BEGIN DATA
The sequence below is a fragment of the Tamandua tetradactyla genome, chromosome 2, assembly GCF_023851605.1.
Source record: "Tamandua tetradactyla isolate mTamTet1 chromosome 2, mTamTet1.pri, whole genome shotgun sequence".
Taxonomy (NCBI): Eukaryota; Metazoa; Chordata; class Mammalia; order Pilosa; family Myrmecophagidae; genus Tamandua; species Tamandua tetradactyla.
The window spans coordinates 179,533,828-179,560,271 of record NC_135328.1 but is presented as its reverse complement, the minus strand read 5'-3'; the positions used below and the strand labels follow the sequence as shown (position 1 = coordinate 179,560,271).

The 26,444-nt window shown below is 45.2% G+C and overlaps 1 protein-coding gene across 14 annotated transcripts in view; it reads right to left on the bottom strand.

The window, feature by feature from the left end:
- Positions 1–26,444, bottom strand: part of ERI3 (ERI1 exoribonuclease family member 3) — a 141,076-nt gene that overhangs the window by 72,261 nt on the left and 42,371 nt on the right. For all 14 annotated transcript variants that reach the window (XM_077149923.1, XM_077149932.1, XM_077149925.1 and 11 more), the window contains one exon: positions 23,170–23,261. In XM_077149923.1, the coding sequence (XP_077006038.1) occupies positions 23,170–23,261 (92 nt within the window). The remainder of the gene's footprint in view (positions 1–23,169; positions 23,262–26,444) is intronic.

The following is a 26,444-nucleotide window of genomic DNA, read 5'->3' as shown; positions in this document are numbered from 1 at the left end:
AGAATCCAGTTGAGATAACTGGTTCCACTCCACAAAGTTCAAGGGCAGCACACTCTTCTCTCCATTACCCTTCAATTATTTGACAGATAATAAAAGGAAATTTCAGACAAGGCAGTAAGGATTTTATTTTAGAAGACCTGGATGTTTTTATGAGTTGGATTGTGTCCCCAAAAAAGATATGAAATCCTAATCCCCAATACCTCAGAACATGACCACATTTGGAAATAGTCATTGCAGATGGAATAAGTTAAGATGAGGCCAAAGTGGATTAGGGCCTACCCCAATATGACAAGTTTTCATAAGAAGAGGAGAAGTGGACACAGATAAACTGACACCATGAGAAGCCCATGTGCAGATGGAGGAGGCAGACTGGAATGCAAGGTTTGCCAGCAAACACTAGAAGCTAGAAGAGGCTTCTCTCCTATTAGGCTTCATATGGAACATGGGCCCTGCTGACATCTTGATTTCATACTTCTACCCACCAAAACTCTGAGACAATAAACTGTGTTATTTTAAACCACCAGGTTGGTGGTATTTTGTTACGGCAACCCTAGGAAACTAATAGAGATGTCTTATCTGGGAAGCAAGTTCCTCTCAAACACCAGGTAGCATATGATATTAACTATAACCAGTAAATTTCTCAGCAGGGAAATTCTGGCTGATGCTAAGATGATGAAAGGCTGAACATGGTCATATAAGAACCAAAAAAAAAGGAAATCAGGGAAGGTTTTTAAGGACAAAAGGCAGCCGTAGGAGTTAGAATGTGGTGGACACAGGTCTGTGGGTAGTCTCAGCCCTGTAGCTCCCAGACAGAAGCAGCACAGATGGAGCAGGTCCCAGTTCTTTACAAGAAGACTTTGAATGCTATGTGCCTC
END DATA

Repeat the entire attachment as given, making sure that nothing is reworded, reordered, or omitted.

The sequence below is a fragment of the Tamandua tetradactyla genome, chromosome 2, assembly GCF_023851605.1.
Source record: "Tamandua tetradactyla isolate mTamTet1 chromosome 2, mTamTet1.pri, whole genome shotgun sequence".
Taxonomy (NCBI): Eukaryota; Metazoa; Chordata; class Mammalia; order Pilosa; family Myrmecophagidae; genus Tamandua; species Tamandua tetradactyla.
The window spans coordinates 179,533,828-179,560,271 of record NC_135328.1 but is presented as its reverse complement, the minus strand read 5'-3'; the positions used below and the strand labels follow the sequence as shown (position 1 = coordinate 179,560,271).

The 26,444-nt window shown below is 45.2% G+C and overlaps 1 protein-coding gene across 14 annotated transcripts in view; it reads right to left on the bottom strand.

The window, feature by feature from the left end:
- Positions 1–26,444, bottom strand: part of ERI3 (ERI1 exoribonuclease family member 3) — a 141,076-nt gene that overhangs the window by 72,261 nt on the left and 42,371 nt on the right. For all 14 annotated transcript variants that reach the window (XM_077149923.1, XM_077149932.1, XM_077149925.1 and 11 more), the window contains one exon: positions 23,170–23,261. In XM_077149923.1, the coding sequence (XP_077006038.1) occupies positions 23,170–23,261 (92 nt within the window). The remainder of the gene's footprint in view (positions 1–23,169; positions 23,262–26,444) is intronic.

The following is a 26,444-nucleotide window of genomic DNA, read 5'->3' as shown; positions in this document are numbered from 1 at the left end:
AGAATCCAGTTGAGATAACTGGTTCCACTCCACAAAGTTCAAGGGCAGCACACTCTTCTCTCCATTACCCTTCAATTATTTGACAGATAATAAAAGGAAATTTCAGACAAGGCAGTAAGGATTTTATTTTAGAAGACCTGGATGTTTTTATGAGTTGGATTGTGTCCCCAAAAAAGATATGAAATCCTAATCCCCAATACCTCAGAACATGACCACATTTGGAAATAGTCATTGCAGATGGAATAAGTTAAGATGAGGCCAAAGTGGATTAGGGCCTACCCCAATATGACAAGTTTTCATAAGAAGAGGAGAAGTGGACACAGATAAACTGACACCATGAGAAGCCCATGTGCAGATGGAGGAGGCAGACTGGAATGCAAGGTTTGCCAGCAAACACTAGAAGCTAGAAGAGGCTTCTCTCCTATTAGGCTTCATATGGAACATGGGCCCTGCTGACATCTTGATTTCATACTTCTACCCACCAAAACTCTGAGACAATAAACTGTGTTATTTTAAACCACCAGGTTGGTGGTATTTTGTTACGGCAACCCTAGGAAACTAATAGAGATGTCTTATCTGGGAAGCAAGTTCCTCTCAAACACCAGGTAGCATATGATATTAACTATAACCAGTAAATTTCTCAGCAGGGAAATTCTGGCTGATGCTAAGATGATGAAAGGCTGAACATGGTCATATAAGAACCAAAAAAAAAGGAAATCAGGGAAGGTTTTTAAGGACAAAAGGCAGCCGTAGGAGTTAGAATGTGGTGGACACAGGTCTGTGGGTAGTCTCAGCCCTGTAGCTCCCAGACAGAAGCAGCACAGATGGAGCAGGTCCCAGTTCTTTACAAGAAGACTTTGAATGCTATGTGCCTC